One of the main selling points of credit cards over the past decade has been the balance transfer offer, where customers are tempted into applying for a new card with the promise of obtaining effectively free credit. By making use of a 0% transfer deal, they can put off having to pay any interest on an existing debt for a period of six months or more.
These offers were incredibly popular, and led to millions of people regularly moving their balances around from card to card, much to the chagrin of the credit card companies who, victims of their own marketing success, found themselves losing out on billions in interest payments.
As financial organizations are not on the whole known for their generosity, they had to find a way out of their predicament, and introduced the balance transfer 'handling charge' which made the whole balance transfer game much less attractive to cardholders who wished to gain the most benefit from their accounts. Luckily for these clued-up credit card customers, there is another kind of offer which can make using a credit card positively profitable: rewards and cashback programs.
Although sometimes treated as different kinds of incentive, cashback programs and rewards schemes are really two sides of the same coin, in that they pay the cardholder back a percentage of what's spent on the card. The key difference is that with a cashback program you're repaid in cold hard cash, while with a rewards program your payment comes in the form of 'free' gifts, discounts on shopping or services, or other benefits in kind.
With cashback, the percentages involved are pretty small. One per cent of the amount you spend on purchases is the average figure to be looking for, although some cards can pay up to 3% if you take account of introductory deals. The situation with rewards schemes is slightly different, as your spending builds up 'points' at a rate which varies from card to card, as does the value of the points in terms of what you can exchange them for.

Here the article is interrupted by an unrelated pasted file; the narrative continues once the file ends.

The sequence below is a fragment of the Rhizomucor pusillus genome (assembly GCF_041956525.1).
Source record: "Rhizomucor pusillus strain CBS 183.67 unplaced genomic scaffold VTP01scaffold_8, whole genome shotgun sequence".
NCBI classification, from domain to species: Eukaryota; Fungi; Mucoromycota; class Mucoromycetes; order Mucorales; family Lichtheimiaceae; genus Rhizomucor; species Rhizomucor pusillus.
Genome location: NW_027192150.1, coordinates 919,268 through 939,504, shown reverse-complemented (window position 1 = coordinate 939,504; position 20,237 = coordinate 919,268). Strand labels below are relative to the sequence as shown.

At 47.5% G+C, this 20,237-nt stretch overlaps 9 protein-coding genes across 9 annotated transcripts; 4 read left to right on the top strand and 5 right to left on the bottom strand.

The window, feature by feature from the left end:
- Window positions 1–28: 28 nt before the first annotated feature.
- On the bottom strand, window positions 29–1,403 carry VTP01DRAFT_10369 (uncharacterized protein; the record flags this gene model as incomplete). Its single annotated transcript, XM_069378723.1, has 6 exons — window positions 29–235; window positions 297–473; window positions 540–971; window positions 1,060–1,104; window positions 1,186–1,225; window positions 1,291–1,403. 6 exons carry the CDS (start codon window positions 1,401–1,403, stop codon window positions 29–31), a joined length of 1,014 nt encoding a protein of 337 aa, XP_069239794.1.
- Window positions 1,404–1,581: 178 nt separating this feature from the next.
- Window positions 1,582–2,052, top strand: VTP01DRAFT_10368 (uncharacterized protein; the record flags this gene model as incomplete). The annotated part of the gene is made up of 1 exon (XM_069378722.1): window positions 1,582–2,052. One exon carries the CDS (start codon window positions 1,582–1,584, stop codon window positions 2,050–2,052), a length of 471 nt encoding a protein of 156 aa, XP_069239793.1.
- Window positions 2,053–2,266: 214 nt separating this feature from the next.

The decision on whether to choose a card with cashback or rewards is largely down to whether the reward scheme in question is one you'll find personally beneficial. Some programs operate within specific niches such as travel, gas, or entertainment, and if these niches play a prominent role in your lifestyle then they could work out to be very valuable to you. Many people, however, prefer to take the cash with no strings attached, and for this cashback is the logical choice.
Are either of the two options really worth having? The first thing to check is whether the benefits you receive are outweighed by a higher standard interest rate on the card. A cashback rate of 1% would be easily swallowed up by an APR that's a couple of percentage points higher than a similar card without the cashback feature.
And that brings us to the final point: in order to maximize the benefits you get from either cashback or rewards, you should try to avoid carrying a balance on your card. By paying off your spending in full every month, you'll avoid all interest and yet still receive the cashback or reward points. In effect, you'll be being paid for using a credit card!